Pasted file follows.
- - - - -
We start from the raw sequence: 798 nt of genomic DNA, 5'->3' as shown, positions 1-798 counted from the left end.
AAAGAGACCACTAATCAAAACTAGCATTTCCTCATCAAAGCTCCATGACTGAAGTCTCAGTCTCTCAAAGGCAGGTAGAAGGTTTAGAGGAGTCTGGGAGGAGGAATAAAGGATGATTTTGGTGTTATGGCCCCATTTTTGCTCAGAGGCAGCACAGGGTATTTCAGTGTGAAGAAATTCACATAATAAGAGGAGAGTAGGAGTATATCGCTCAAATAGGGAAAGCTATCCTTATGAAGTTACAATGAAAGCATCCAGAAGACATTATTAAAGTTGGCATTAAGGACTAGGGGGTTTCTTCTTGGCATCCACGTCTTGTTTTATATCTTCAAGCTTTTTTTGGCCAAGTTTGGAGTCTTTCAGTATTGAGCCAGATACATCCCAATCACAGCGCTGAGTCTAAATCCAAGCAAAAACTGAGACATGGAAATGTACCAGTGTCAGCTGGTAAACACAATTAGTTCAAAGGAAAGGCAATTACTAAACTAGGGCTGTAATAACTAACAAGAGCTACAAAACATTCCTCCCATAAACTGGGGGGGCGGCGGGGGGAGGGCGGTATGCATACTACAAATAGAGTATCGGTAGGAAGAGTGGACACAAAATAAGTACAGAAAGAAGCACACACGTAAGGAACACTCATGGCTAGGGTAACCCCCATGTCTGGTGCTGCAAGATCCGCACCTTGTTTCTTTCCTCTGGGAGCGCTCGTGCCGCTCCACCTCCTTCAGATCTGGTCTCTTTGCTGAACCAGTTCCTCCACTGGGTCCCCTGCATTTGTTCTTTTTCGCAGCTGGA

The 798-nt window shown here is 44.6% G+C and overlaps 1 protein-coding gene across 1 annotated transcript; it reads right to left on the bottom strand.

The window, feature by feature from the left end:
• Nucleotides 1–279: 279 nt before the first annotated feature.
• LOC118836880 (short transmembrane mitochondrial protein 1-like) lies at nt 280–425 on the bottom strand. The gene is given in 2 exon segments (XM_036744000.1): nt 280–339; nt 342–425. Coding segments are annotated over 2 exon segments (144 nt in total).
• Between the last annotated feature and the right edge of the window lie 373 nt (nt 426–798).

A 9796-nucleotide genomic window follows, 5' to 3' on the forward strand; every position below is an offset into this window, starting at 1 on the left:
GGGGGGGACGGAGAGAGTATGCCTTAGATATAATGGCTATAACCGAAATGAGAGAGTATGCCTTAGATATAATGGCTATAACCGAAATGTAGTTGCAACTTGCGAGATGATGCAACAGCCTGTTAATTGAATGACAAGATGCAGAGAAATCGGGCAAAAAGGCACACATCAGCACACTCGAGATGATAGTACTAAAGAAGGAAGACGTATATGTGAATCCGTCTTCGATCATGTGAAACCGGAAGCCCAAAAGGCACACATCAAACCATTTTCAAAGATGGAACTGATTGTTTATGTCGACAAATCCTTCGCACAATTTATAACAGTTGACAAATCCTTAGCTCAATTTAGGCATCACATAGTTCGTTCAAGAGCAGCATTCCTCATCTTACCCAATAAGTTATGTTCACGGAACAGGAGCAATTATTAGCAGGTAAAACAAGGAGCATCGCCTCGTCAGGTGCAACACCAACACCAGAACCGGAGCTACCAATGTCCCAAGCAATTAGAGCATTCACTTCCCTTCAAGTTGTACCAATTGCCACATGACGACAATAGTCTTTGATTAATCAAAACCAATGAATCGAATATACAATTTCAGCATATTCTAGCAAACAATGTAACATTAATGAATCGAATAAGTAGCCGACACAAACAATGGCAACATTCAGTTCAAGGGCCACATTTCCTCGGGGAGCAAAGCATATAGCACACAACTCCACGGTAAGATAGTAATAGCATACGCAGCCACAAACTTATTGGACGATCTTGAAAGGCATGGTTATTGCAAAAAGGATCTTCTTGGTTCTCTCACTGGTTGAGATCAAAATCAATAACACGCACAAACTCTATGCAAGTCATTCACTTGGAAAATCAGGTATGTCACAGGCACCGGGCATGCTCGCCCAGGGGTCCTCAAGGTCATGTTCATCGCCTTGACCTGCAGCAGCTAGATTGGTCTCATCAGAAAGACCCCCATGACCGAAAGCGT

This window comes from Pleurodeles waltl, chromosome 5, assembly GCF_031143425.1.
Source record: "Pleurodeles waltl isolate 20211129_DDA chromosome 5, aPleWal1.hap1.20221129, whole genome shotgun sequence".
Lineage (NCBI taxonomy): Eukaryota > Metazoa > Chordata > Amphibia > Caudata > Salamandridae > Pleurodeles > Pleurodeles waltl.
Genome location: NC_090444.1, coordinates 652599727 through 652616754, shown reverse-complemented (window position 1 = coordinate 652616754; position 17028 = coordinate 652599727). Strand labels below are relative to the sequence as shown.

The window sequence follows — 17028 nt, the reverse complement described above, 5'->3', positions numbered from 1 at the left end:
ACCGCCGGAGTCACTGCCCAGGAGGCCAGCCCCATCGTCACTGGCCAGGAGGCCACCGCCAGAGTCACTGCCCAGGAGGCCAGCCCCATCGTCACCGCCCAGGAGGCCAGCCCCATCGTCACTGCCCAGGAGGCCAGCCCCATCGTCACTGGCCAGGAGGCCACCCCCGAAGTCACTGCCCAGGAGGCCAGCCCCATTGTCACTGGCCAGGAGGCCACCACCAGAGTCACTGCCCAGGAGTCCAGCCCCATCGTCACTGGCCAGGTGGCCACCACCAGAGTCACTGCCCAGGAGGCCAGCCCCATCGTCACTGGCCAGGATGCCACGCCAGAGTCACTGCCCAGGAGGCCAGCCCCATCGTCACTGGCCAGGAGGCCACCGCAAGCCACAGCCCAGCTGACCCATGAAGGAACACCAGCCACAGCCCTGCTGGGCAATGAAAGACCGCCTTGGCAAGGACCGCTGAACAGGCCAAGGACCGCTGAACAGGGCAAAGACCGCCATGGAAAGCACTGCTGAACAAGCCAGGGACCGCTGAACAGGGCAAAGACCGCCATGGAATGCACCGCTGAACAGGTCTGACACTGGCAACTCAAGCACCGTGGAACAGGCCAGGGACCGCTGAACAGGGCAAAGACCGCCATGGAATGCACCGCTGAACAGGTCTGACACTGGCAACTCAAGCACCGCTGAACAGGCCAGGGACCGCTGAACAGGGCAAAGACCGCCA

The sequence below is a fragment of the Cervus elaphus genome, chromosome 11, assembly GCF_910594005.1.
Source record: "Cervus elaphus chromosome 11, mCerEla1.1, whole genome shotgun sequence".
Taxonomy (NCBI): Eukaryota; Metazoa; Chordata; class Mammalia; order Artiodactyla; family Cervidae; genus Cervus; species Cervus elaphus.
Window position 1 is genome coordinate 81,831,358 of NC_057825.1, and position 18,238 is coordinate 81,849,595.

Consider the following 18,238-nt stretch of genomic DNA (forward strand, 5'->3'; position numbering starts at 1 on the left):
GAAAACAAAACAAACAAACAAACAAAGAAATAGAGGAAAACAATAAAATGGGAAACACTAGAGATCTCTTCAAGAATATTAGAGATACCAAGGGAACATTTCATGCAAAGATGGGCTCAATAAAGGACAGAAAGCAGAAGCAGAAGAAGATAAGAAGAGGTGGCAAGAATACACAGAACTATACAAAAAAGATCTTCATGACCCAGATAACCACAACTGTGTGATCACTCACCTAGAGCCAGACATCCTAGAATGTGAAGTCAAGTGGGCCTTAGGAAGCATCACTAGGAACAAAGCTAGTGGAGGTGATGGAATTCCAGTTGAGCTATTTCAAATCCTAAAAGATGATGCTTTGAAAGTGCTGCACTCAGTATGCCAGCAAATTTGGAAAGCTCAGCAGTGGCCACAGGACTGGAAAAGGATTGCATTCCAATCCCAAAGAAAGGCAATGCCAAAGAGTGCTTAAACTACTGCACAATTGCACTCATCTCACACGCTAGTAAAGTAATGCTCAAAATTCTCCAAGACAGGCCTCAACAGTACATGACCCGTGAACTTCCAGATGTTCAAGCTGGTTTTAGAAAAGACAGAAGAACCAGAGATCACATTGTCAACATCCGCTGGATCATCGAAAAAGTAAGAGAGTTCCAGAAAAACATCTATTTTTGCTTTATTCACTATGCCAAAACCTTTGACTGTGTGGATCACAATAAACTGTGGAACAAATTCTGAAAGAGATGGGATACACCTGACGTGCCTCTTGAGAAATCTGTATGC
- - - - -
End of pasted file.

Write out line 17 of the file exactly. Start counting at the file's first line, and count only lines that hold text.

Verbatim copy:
Source record: "Cervus elaphus chromosome 11, mCerEla1.1, whole genome shotgun sequence".